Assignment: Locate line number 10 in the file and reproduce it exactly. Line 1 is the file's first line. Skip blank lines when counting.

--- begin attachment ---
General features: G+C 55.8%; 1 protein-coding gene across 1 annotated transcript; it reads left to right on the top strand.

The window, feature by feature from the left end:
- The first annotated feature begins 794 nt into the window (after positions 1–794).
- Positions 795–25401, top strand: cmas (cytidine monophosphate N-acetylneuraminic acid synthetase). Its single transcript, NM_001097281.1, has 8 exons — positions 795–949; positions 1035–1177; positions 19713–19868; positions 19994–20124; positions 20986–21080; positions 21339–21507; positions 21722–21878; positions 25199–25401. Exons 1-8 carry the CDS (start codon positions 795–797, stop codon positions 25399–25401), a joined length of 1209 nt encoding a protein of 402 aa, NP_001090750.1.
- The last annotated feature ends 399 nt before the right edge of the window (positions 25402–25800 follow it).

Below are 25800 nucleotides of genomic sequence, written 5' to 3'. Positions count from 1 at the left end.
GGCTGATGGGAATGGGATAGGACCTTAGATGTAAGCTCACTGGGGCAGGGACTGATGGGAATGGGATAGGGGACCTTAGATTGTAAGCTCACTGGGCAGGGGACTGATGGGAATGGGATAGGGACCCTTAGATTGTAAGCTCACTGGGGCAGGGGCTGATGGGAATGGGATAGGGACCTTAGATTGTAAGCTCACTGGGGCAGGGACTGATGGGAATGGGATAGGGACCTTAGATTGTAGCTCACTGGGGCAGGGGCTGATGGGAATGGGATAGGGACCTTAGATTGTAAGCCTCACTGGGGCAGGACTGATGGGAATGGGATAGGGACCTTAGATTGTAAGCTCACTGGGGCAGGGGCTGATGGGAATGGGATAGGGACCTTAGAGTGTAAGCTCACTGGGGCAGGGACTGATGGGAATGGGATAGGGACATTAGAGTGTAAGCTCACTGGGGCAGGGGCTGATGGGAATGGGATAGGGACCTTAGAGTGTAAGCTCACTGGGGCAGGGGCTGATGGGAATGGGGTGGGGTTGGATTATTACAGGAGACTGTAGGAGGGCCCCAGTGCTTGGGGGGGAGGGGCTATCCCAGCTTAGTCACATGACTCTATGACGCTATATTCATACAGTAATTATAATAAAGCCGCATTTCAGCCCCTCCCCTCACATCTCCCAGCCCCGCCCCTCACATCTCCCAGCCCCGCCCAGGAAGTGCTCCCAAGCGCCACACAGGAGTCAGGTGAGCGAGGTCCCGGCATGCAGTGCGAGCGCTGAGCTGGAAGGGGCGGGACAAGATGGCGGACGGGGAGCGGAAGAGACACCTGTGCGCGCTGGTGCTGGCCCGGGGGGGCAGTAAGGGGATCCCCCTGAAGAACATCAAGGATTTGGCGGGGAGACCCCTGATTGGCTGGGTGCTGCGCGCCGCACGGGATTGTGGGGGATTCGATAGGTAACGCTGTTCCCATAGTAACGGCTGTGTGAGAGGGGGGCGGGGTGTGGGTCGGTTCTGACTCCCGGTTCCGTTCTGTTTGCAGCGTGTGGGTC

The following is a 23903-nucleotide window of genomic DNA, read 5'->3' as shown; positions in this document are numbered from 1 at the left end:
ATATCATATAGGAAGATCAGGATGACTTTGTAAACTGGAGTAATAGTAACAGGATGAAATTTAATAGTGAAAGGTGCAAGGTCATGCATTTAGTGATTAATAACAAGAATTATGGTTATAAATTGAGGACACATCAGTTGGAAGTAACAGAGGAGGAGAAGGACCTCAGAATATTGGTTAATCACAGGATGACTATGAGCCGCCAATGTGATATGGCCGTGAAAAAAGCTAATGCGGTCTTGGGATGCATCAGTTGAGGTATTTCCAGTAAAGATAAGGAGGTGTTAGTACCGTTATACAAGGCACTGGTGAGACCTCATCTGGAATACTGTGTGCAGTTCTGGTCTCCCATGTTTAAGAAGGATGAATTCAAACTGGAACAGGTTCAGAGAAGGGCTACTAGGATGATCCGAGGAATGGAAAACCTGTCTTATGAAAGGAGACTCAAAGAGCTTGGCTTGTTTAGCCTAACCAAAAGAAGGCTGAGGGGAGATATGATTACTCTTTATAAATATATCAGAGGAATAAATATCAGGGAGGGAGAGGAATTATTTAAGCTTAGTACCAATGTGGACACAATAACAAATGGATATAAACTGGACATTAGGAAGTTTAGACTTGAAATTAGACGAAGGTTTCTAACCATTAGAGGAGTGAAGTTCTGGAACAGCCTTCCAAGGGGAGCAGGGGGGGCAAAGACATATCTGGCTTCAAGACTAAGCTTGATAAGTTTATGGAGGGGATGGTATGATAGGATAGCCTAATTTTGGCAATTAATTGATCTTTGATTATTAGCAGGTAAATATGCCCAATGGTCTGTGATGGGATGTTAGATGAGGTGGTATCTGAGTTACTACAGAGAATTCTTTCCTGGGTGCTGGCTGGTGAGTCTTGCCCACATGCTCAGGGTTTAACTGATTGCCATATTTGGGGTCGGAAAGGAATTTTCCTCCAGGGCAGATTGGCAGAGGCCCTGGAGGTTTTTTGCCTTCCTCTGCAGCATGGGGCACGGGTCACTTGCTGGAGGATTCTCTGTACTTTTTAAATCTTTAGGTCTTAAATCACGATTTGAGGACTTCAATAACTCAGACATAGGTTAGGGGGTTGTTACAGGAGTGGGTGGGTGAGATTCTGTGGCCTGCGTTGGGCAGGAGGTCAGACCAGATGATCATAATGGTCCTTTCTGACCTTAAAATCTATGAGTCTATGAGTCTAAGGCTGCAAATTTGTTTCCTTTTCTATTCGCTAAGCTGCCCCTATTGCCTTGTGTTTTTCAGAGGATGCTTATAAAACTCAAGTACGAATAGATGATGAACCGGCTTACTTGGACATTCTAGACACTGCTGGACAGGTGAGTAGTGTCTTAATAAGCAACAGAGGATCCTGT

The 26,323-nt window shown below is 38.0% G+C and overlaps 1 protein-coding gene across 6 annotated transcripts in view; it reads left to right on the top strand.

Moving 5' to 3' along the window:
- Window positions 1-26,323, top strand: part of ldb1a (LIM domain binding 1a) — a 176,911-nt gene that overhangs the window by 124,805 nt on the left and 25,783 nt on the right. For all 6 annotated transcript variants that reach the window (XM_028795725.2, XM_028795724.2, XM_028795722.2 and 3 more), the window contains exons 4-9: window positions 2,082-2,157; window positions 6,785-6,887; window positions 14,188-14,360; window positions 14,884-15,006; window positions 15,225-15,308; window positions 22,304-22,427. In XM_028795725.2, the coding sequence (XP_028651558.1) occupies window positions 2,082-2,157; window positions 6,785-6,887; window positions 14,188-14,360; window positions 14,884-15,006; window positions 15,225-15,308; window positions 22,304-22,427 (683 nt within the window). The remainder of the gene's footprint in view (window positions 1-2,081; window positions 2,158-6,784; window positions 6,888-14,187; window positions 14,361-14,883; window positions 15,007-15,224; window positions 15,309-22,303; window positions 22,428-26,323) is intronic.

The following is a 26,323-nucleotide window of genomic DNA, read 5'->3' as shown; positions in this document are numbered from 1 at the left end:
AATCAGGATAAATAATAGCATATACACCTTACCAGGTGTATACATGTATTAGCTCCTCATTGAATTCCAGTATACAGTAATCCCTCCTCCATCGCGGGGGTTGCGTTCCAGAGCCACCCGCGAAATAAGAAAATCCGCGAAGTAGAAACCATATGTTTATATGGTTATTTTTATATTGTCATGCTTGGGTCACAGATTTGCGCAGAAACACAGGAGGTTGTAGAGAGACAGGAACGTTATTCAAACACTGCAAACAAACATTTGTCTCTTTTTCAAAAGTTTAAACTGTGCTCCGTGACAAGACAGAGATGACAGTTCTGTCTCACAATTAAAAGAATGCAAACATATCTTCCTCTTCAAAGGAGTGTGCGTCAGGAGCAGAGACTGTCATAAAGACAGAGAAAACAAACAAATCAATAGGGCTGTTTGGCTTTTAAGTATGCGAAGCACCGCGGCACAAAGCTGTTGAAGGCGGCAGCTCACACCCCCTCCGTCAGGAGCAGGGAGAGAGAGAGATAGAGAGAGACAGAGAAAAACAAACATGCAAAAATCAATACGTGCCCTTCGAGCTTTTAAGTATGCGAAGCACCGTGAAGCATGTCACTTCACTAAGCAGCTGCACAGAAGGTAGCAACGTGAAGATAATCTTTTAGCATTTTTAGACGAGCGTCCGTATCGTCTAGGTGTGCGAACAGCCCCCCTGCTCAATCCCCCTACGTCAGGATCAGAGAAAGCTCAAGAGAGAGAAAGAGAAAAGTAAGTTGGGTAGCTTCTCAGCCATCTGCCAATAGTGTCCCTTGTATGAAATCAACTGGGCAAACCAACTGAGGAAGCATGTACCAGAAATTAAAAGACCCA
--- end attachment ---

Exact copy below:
The 26,323-nt window shown below is 38.0% G+C and overlaps 1 protein-coding gene across 6 annotated transcripts in view; it reads left to right on the top strand.